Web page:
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Help Teens Meet Toms - Public Input Deer Population - Loon Tagging

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ST PAUL MN - Getting more adults to take young wild turkey hunters into the field is the goal of a $10,000 grant from the National Shooting Sports Foundation (NSSF) to the Minnesota Department of Natural Resources (DNR).

Grant funds were used to create a 30-second radio promotional spot and purchase air time during prime drive time on country music radio stations in Brainerd, Detroit Lakes, Fergus Falls, Lake City, Mankato, Rochester, Wadena and St Cloud.

The radio spots aired on the two Thursdays and Fridays preceding the April 18 opener. The spots let hunters know that youth can buy a turkey license for any date or area without being part of the lottery and encourages them to take a youth hunting.

An email message sent to 9,800 past licensed turkey hunters older than 18 also was part of the campaign. Like the radio spots, the email encouraged adults to help teens buy a license and take them into the field.

"Having adult hunters take a teen out hunting is one of the best legacies they can pass on," said Jenifer Wical, DNR customer enhancement and marketing manager for the Fish and Wildlife Division. "We know they best way to increase participation in hunting is through family or adults taking youth into field and forest to learn."

Effective with the spring 2010 season, youth 17 and younger who meet firearm safety requirements were exempt from the spring wild turkey lottery, allowing them to purchase a license for any area and date during the spring turkey hunt.

DNR seeks input on deer populations

Public input on revised deer population goals in southwestern and north-central Minnesota is being collected through an online survey on the Minnesota Department of Natural Resources' (DNR) website at www.mndnr.gov/deergoals .

Earlier this year, the DNR worked with three stakeholder teams to help re-determine deer population goals in 12 permit areas in the southwest and 10 permit areas in north-central Minnesota.

The teams represented such interests as deer hunters, landowners, businesses, counties and conservation/environmental groups, and met to recommend if deer populations should be increased, decreased or stabilized for each of the selected permit areas.

The online survey allows the public to react to team recommendations and inform the DNR on their point of view regarding deer populations. A similar process was used as a final step to gather public input in 2008.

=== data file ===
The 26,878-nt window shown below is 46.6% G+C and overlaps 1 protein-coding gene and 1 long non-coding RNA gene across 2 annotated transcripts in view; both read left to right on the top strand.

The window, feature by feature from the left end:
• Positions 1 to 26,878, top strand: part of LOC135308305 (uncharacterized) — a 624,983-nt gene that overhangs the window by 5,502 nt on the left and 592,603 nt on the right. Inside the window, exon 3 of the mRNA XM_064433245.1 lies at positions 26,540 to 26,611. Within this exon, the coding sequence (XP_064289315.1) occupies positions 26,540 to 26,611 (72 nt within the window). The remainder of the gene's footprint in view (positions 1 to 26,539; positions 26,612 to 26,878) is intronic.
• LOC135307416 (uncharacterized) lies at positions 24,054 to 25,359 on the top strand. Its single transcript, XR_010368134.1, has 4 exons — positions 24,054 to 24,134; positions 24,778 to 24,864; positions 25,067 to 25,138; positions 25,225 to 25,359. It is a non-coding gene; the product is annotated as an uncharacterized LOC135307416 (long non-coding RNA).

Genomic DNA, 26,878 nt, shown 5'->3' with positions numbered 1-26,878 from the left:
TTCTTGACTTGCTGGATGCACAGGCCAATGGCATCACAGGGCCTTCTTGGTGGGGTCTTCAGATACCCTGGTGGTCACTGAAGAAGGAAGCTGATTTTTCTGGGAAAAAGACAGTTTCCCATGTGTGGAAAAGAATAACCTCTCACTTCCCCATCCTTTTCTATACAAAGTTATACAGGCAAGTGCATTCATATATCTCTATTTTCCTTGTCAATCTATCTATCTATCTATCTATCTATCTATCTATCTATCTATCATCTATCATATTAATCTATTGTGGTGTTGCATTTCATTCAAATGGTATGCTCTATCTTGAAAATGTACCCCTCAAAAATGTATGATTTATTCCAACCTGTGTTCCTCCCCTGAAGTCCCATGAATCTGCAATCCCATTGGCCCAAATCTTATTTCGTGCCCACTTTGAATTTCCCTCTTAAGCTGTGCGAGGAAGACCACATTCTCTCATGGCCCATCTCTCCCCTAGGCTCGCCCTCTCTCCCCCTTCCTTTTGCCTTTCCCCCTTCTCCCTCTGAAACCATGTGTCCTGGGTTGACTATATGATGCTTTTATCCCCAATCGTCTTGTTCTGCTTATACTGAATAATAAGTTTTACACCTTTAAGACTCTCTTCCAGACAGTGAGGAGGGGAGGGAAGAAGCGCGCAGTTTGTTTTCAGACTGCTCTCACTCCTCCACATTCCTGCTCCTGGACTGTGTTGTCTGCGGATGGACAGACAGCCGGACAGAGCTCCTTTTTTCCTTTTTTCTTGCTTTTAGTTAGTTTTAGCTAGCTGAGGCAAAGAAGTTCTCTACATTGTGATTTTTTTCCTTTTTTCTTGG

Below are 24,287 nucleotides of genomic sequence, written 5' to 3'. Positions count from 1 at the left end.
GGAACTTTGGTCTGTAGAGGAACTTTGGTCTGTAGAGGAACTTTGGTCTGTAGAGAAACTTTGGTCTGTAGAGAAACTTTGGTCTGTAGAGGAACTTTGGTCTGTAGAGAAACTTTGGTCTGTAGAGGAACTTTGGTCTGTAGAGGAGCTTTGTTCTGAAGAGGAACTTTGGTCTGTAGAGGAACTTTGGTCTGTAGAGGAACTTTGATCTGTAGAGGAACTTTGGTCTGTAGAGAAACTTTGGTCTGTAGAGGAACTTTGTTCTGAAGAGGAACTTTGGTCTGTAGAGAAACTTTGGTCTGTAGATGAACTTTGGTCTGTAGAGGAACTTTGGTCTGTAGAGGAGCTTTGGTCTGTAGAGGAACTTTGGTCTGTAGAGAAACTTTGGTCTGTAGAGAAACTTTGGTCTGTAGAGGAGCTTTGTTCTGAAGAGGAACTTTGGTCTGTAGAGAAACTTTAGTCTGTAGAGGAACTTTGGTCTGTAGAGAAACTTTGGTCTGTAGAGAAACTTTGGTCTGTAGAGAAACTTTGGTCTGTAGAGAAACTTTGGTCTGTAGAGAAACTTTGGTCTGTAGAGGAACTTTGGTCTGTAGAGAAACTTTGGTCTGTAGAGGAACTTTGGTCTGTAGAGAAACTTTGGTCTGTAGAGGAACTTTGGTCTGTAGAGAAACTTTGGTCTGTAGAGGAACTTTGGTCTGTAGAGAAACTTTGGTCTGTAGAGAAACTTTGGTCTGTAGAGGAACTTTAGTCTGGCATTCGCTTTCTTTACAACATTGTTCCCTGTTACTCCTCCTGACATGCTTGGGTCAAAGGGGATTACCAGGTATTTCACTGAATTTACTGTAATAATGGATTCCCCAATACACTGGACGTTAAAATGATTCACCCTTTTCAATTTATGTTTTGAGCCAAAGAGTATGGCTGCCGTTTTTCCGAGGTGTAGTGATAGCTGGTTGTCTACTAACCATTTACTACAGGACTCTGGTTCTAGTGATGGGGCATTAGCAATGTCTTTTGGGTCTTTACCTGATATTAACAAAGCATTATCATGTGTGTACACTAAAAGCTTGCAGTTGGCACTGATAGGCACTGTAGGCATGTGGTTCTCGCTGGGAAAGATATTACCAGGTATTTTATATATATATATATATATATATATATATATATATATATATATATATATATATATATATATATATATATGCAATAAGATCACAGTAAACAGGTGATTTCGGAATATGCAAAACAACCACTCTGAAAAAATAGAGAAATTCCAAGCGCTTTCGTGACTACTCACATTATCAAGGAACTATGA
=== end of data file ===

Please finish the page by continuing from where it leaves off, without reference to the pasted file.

This information, along with the stakeholder team recommendations, will be used to set the 2012 deer season. Deer population goals for the remainder of the state will be revaluated in the next year or two.

"Back in 2008, hundreds of people provided us input using the internet," said Steve Merchant, DNR Wildlife Population Program manager. "This year we expect that level of public participation to increase even more."

Public comment will be accepted through Monday, May 1. Once public input is complete and results are analyzed, a decision on deer populations will be made for each permit area and the 2012 deer season harvest strategies will be adjusted accordingly.

Written comments may be mailed to: Steve Merchant, Minnesota Department of Natural Resources, Box 20, 500 Lafayette Road, Saint Paul, MN 55155.

Radio tagged loons returning to Minnesota from migration

Unseasonably warm weather has brought loons back

to Minnesota almost three weeks earlier than usual.

At least six of the 29 loons that have had radio and satellite telemetry devices placed in them by researchers have returned to their breeding lakes in Minnesota as of April 11, according to the Minnesota Department of Natural Resources (DNR).

One of the loons, known as "M2," returned to Big Mantrap Lake in northern Minnesota March 29.

"This is a very exciting time in science exploration," said Carrol Henderson, supervisor of the DNR's Nongame Wildlife Program. "We have been able to learn more about our fabulous state bird than we have ever known before."

During the last two years, the loons were equipped with satellite transmitters in an effort to study their migratory movements and foraging patterns while migrating.

Most of the loons that are part of this research project left Minnesota in October and spent about a month on Lake Michigan before departing for the Gulf of Mexico in early December.

"Before using the technology of these devices, scientists had no idea that most Minnesota, Wisconsin and Michigan loons 'stage' on Lake Michigan together before flying south to the gulf," Henderson said.

The satellite transmitters send a signal about every other day that allows researchers to see exactly where the loons are during their travels around the country.

The research project is being done by the Minnesota DNR's Nongame Wildlife Program in cooperation with scientists from the United States Geological Survey and the Upper Midwest Environmental Sciences Center in La Crosse, Wis. Donations to the Nongame Wildlife fund on Minnesota tax forms helped to fund this project. Funding for the project also comes from the Minnesota Natural Resource's Trust Fund.

To watch the migratory patterns of loons from Minnesota and the other Great Lakes states, visit http://www.umesc.usgs.gov/terrestrial/migratory_birds/loons/migrations.html .

Learn more about Minnesota's loon monitoring program by visiting http://www.dnr.state.mn.us/eco/nongame/projects/mlmp_state.html .

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